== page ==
Spain v. Sundt Construction Incorporated

Filing 6

ORDER - IT IS ORDERED DISMISSING Plaintiff's Complaint without prejudice. The Clerk is kindly directed to terminate this case. Signed by Judge Stephen M McNamee on 10/13/11. (LAD)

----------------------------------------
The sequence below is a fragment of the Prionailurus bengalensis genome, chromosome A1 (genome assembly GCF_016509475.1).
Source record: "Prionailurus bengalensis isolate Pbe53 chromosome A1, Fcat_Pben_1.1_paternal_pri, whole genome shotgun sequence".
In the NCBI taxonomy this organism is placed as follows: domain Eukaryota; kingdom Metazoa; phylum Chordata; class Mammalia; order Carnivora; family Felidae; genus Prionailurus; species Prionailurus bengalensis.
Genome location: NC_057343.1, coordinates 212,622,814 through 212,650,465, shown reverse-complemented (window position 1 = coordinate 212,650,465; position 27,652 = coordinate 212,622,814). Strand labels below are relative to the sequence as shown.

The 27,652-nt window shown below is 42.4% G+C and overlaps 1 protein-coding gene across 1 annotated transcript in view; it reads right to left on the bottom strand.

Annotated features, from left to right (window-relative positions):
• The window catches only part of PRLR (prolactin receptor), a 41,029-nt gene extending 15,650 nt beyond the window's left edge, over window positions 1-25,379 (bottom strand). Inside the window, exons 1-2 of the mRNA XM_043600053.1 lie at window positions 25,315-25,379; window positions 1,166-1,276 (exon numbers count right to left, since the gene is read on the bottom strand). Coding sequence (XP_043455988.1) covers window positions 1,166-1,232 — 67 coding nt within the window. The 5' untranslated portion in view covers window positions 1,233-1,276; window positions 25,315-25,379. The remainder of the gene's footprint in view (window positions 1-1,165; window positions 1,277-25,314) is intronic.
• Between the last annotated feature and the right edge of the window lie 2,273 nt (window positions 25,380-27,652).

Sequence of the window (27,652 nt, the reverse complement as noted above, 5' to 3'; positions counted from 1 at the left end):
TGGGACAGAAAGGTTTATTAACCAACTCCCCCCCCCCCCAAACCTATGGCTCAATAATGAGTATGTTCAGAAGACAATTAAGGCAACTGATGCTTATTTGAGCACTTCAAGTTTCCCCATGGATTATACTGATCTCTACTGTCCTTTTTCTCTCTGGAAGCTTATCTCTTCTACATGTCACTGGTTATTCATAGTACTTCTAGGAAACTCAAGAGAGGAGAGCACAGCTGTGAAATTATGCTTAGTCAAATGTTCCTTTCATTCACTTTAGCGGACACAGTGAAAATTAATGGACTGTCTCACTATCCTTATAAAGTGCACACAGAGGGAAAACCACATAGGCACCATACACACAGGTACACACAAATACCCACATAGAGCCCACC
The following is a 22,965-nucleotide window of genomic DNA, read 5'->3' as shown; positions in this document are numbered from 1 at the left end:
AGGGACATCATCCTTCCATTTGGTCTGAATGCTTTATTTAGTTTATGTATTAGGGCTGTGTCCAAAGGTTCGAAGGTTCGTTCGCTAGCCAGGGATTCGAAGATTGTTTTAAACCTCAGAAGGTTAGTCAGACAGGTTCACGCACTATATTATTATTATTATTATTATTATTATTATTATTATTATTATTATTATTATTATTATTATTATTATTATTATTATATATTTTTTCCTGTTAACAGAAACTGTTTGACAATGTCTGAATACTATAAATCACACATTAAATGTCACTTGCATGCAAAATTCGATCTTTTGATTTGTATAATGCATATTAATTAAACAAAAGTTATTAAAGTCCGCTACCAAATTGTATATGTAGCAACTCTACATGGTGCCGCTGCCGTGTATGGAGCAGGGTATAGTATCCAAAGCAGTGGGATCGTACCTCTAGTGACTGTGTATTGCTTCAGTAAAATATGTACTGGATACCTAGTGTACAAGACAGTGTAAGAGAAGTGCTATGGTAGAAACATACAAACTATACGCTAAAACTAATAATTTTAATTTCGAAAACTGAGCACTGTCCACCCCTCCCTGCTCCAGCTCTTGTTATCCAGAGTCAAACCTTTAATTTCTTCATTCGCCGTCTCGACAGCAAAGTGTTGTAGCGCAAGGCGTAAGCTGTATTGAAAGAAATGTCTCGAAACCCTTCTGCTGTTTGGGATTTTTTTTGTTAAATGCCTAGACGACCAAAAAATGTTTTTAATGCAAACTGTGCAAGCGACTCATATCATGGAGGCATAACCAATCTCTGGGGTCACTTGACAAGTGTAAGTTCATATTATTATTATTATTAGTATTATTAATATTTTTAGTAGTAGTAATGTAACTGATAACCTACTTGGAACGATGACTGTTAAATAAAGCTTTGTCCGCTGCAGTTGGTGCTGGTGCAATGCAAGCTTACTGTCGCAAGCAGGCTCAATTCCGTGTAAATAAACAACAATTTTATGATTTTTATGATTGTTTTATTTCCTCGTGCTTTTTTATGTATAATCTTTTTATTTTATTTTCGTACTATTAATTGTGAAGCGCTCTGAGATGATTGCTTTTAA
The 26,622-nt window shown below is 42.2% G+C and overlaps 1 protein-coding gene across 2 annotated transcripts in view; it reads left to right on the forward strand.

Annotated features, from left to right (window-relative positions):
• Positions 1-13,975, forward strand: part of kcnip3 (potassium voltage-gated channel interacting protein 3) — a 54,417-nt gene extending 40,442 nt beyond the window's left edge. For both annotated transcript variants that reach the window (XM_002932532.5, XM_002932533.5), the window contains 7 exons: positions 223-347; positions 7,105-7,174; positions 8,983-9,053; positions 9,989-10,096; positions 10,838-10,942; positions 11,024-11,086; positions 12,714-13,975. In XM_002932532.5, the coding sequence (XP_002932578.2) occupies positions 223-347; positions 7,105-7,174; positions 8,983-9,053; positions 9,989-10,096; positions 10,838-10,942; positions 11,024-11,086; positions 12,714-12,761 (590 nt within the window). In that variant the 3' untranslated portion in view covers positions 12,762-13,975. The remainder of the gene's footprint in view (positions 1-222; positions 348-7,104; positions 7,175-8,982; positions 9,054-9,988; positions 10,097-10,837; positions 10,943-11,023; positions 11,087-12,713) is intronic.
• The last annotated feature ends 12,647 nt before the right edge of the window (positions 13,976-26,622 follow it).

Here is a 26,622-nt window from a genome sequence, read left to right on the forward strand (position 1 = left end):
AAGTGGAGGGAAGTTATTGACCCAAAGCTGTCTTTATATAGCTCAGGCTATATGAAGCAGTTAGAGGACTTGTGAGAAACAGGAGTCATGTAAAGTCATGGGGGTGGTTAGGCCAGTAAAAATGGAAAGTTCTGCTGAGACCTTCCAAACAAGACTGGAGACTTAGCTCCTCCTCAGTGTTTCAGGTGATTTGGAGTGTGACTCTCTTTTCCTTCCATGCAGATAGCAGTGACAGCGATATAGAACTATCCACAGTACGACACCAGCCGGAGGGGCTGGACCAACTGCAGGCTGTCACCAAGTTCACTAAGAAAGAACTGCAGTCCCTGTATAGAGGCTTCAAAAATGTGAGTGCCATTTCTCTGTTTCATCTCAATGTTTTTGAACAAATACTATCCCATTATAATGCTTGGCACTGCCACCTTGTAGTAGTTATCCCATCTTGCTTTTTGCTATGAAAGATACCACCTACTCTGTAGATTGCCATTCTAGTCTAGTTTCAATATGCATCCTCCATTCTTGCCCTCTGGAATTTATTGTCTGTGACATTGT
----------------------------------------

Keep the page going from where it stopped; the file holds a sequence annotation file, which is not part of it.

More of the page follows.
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1 WO 2 3 4 5 6 IN THE UNITED STATES DISTRICT COURT 7 FOR THE DISTRICT OF ARIZONA 8 9 Stephanie Spain, Plaintiff, 10 11 vs. 12 Sundt Construction, Inc., an Arizona corporation, 13 Defendant. 14 ) ) ) ) ) ) ) ) ) ) ) No. CV-11-1617-PHX-LOA ORDER 15 Pro se Plaintiff commenced this lawsuit on August 18, 2011. (Doc. 1) On the same 16 day, the case was randomly assigned to Magistrate Judge Lawrence O. Anderson. (Doc. 2) 17 On September 7, 2011, Judge Anderson issued a Notice of Assignment and Order, directing 18 Plaintiff to either voluntarily consent to magistrate-judge jurisdiction pursuant to 28 U.S.C. 19 § 636(c)(1) or elect to proceed before a United States District Judge on or before September 20 14, 2011. (Doc. 4) 21 On September 19, 2011, Judge Anderson issued an Order to Show Cause due to 22 Plaintiff’s failure to comply with Judge Anderson’s September 7, 2011 order to either 23 voluntarily consent to magistrate-judge jurisdiction pursuant to 28 U.S.C. § 636(c)(1) or elect 24 to proceed before a United States District Judge. (Doc. 5) Plaintiff was ordered to show 25 cause in writing on or before September 26, 2011 why this case should not be dismissed 26 without prejudice, or why sanctions should not be imposed for her failure to comply with 27 court orders. 28 1 In his September 19, 2011 Order to Show Cause (Doc. 5) Judge Anderson forewarned 2 Plaintiff that, pursuant to Federal Rule of Civil Procedure 41(b) and Ferdik v. Bonzelet, 963 3 F.2d 1258, 1260 (9th Cir. 1992), trial courts have the inherent power to control their dockets 4 and, in the exercise of that power, may impose sanctions including, where appropriate, 5 dismissal of a case with or without prejudice. See also Flaksa v. Little River Marine Constr. 6 Co., 389 F.2d 885, 887, 887 (5th Cir. 1968) (cases omitted); Chambers v. NASCO, Inc., 501 7 U.S. 32, 44-45 (1991) (district court may “fashion appropriate sanction for conduct” 8 including “outright dismissal.”). “The threat of sanctions promotes compliance with a court’s 9 orders even if the sanctions threatened are never imposed.” Green v. Lisa Frank, Inc., 221 10 Ariz. 138, 152, 211 P.3d 16, 30 (Az. Ct. App. 2009) (concluding the trial court did not abuse 11 its discretion in striking plaintiff’s reply, dismissing his cross-claim, and entering judgment 12 in favor of defendant) (collecting federal and state cases of dismissals for failure to comply 13 with court orders). 14 A district court’s inherent authority to sanction parties for failing to comply with its 15 orders exists, in part, to prevent “disobedience [of] the orders of the Judiciary, regardless of 16 whether such disobedience interfered with the conduct of trial.” Chambers, 501 U.S. at 44 17 (quoting Young v. United States ex rel. Vuitton et Fils, S.A., 481 U.S. 787, 798 (1987)) 18 (internal quotation marks omitted). “Dismissal of the complaint for failure to comply with 19 the rules [is] within the court’s discretion.” Sergio Bautista et al. v. L.A. Cnty., 216 F.3rd 837, 20 841 (9th Cir. 2000) (citing Original Ballet Russe, Ltd. v. Ballet Theatre, Inc., 133 F.2d 187, 21 188 (2nd Cir. 1943)); Anheuser-Busch, Inc. v. Natural Beverage Distribs., 69 F.3d 337, 348 22 (9th Cir. 1995) (The public interest “in expeditious resolution of litigation,” a court’s need 23 to manage docket, risk of prejudice to party seeking sanctions, public policy favoring 24 disposition on the merits, availability of lesser sanctions, bad faith of violating party, 25 relationship between conduct and merits justify sanction); Poulis v. State Farm Fire & Cas. 26 Co., 747 F.2d 863, 868 (3d Cir. 1984) (personal responsibility of party, prejudice to other 27 party, history of dilatory conduct, willfulness or bad faith, other sanctions, merits of claim 28 or defense). -2- 1 The Civil Justice Reform Act of 1990 (“CJRA”), 28 U.S.C. § 471 et seq., mandates 2 the early and ongoing judicial management of the pretrial process. Under the CJRA mandate, 3 “[f]ederal trial courts are now required, by statute, to implement techniques and strategies 4 designed to dispose of cases in an efficient and inexpensive manner.” Schwarzkopf Techs. 5 Corp. v. Ingersoll Cutting Tool Co., 142 F.R.D. 420, 423 (D. Del. 1992). Additionally, 6 federal judges “are subject to the injunction of Rule 1 [Federal Rules of Civil Procedure] that 7 [the Rules] ‘be construed to secure the just, speedy and inexpensive determination of every 8 action.’” Herbert v. Lando, 441 U.S. 153, 177 (1979) (emphasis in original). Plaintiff’s 9 failures to timely comply with Judge Anderson’s September 7th and 19th, 2011 orders are 10 frustrating the speedy and inexpensive resolution of this case. 11 In determining whether to dismiss a case for failure to comply with court orders, 12 district courts weigh five factors: (1) the public interest; (2) the court’s need to manage the 13 docket; (3) the risk of prejudice to the defendant; (4) the public policy favoring disposition 14 of cases on their merits; and (5) the availability of less drastic alternatives. Ferdik, 963 F.2d 15 at 1260-61. Plaintiff’s failures to comply with court orders are frustrating the Court’s 16 responsibilities mandated by Federal Rule of Civil Procedure 1 and the Civil Justice Reform 17 Act of 1990, 28 U.S.C. § 471 et seq., such as, “setting early, firm trial dates, such that the 18 trial is scheduled to occur to occur within eighteen months after the filing of the complaint. 19 . . .” 28 U.S.C. § 473(a)(2) (emphasis added). Plaintiff’s pro se status does not discharge her 20 obligation to “abide by the rules of the court in which [they] litigate[].” Carter v. Comm’r 21 of Internal Revenue, 784 F.2d 1006, 1008 (9th Cir. 1986). 22 After considering the adequacy of lesser sanctions, that Plaintiff has been forewarned 23 that sanctions may be imposed, and weighing all five Ferdik factors to determine if dismissal 24 is appropriate due to Plaintiff’s failure to comply with prior court orders, the Court concludes 25 that dismissal of Plaintiff’s Complaint without prejudice is appropriate and just under the 26 circumstances of this case. 27 28 Pursuant to General Order 11-3 (Dismissal of a Civil Case Assigned to a United States Magistrate Judge Absent Voluntary Consent by the Parties Under 28 U.S.C. § 636(c)(1)), -3- 1 2 3 IT IS ORDERED DISMISSING Plaintiff’s Complaint without prejudice. The Clerk is kindly directed to terminate this case. DATED this 13th day of October, 2011. 4 5 6 7 8 9 10 11 12 13 14 15 16 17 18 19 20 21 22 23 24 25 26 27 28 -4-